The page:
4th of July story by Mary Penn

A short story recorded by Mary Penn at the 75th anniversary of the Westmorland Neighborhood 4th of July celebration.

This recording was created on . You can view the original file and full metadata in our digital repository.

  • Interviewer: Pei Pei Heikkinen


    [sounds in background]

    INTERVIEWER: Well hello again, this is Pei Pei Heikkinen, and I’m here talking with Mary Penn, who has been coming to the July Fourth Celebration here at Westmorland for many, many moons. I’m so glad to have the chance to talk with her. How are you doing Mary?

    NARRATOR 1: Very good, thank you, very nice here today.

    INTERVIEWER: How long have you been attending the festivities over the years?

    NARRATOR: Uh, I would say literally, 55 years.

    INTERVIEWER: Oh my goodness, wow. So what is your fondest memory?

    NARRATOR: I remember a time when I was a child, they had, at this Fourth of July Celebration, they had a stage coach ride around the area of the park, and I remember they had pony ride around an area of the park, and um, I remember they had—but always, the games were fun, and I remember they had like a softball game in the afternoons.

    INTERVIEWER: Oh, okay.

    NARRATOR: And fireworks at night.

    INTERVIEWER: Right, right. So, looking around just now, are there any changes that you see, as far as games are concerned, or activities?

    NARRATOR: Well, I think that there’s interesting things, they’ve made the cake walk all along, I see the dunk tank, and I see, the bouncy house looked new to me, and the entertainment has changed over the years, I remember.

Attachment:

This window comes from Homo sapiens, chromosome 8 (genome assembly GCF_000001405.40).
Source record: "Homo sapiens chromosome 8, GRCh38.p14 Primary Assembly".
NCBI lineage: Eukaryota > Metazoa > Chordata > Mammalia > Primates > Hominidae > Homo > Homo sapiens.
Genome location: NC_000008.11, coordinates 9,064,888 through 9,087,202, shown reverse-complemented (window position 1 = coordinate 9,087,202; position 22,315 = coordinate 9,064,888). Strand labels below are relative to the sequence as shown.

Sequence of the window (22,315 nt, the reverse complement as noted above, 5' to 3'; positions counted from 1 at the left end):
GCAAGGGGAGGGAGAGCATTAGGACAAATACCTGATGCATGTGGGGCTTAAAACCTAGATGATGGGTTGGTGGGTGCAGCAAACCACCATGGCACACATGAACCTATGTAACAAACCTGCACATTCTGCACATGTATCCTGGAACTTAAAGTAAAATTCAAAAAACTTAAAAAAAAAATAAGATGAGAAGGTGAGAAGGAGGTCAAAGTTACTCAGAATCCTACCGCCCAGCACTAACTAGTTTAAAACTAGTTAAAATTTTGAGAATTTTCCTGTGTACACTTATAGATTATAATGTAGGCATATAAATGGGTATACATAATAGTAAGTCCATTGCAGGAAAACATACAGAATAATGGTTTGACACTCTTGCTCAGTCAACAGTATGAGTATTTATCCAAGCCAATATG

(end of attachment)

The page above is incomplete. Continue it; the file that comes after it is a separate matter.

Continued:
INTERVIEWER: What was the other entertainment that’s not here now?

    NARRATOR: Well, one that I saw--when I saw the entertainment changing, I saw that they went more international, what I would call more international music and different kinds of music, which was really nice. I just thought that was really good back in the day, and then I think what I liked [UNCLEAR]. They got real modern, they started getting more modern.

    INTERVIEWER: Nice. How about um [PAUSE]—I just lost my train of thought, I’m sorry. Have you ever volunteered for this particular event?

    NARRATOR: No, I’ve never volunteered unfortunately, I’ve mostly just uh, attended, I’ve attended, I’ve tried to get family and friends’ children to come with me to attend it because I always thought it was so fun. I always get to see somebody here, when I was a kid of course it was family, but now I’m aging up there, I will see people from my work, I always see somebody I know.

    INTERVIEWER: Nice! And what is—do you have a favorite activity today?

    NARRATOR: Uh, we’re going for the games. Right now, we’re going for, we’re going for these games. Every child seems to win something, they have fun.

    INTERVIEWER: Well I certainly hope you win big.

    NARRATOR: Oh and I also, I definitely always enjoy the parade.

    INTERVIEWER: Yeah, did you walk in the parade today?

    NARRATOR: Uh, no I did not walk in it, but I observed it, right as they were coming, right as they arrived in the park.

    INTERVIEWER: Do you have a favorite route along the parade where you can see everything?

    NARRATOR: I would say, this year—I’m really happy with it this year. When I was a child it came down Holly Avenue from [UNINTELLIGIBLE] when my brothers were like, 6 to 10 years older than me, they actually came down Westmorland Boulevard, and they did that again today, so I was very excited to see that, be happy to share that with family, and then there were some times when they came down like, Camden Road, but I think it was interesting that they came down Westmorland.

    INTERVIEWER: Nice. So is there anything else you’d like to add to share with us?

    NARRATOR: No, I hope everyone has a wonderful Fourth of July, thank goodness for the Westmorland Park Association, they’re willing to put this on, it’s a classic.

    INTERVIEWER: Thank you so much! Have a good time!

    NARRATOR: Thanks! Yeah!